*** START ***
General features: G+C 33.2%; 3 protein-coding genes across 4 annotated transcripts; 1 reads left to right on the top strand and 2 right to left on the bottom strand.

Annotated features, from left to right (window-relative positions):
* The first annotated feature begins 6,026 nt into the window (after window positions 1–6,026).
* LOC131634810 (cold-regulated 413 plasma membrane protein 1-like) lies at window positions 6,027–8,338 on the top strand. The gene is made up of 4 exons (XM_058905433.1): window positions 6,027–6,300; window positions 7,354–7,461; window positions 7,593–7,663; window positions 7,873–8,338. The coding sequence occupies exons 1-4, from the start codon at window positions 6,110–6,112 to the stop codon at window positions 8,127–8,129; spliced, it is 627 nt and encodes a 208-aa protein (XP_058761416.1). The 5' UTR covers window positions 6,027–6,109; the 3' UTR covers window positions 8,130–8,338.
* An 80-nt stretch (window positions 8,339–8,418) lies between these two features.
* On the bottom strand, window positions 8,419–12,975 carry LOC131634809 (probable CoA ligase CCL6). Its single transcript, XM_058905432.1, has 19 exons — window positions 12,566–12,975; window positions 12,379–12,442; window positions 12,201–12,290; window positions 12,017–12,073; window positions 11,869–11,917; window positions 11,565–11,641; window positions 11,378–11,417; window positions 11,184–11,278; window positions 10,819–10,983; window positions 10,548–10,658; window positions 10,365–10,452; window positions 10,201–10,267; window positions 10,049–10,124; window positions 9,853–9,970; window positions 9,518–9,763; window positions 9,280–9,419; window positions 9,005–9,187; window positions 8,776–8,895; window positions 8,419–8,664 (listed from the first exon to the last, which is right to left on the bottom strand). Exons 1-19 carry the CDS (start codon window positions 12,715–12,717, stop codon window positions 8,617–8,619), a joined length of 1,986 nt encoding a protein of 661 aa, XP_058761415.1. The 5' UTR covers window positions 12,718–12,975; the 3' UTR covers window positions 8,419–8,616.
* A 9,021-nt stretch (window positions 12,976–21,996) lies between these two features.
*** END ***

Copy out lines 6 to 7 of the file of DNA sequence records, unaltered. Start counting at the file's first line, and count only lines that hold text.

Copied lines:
* On the bottom strand, window positions 8,419–12,975 carry LOC131634809 (probable CoA ligase CCL6). Its single transcript, XM_058905432.1, has 19 exons — window positions 12,566–12,975; window positions 12,379–12,442; window positions 12,201–12,290; window positions 12,017–12,073; window positions 11,869–11,917; window positions 11,565–11,641; window positions 11,378–11,417; window positions 11,184–11,278; window positions 10,819–10,983; window positions 10,548–10,658; window positions 10,365–10,452; window positions 10,201–10,267; window positions 10,049–10,124; window positions 9,853–9,970; window positions 9,518–9,763; window positions 9,280–9,419; window positions 9,005–9,187; window positions 8,776–8,895; window positions 8,419–8,664 (listed from the first exon to the last, which is right to left on the bottom strand). Exons 1-19 carry the CDS (start codon window positions 12,715–12,717, stop codon window positions 8,617–8,619), a joined length of 1,986 nt encoding a protein of 661 aa, XP_058761415.1. The 5' UTR covers window positions 12,718–12,975; the 3' UTR covers window positions 8,419–8,616.
* A 9,021-nt stretch (window positions 12,976–21,996) lies between these two features.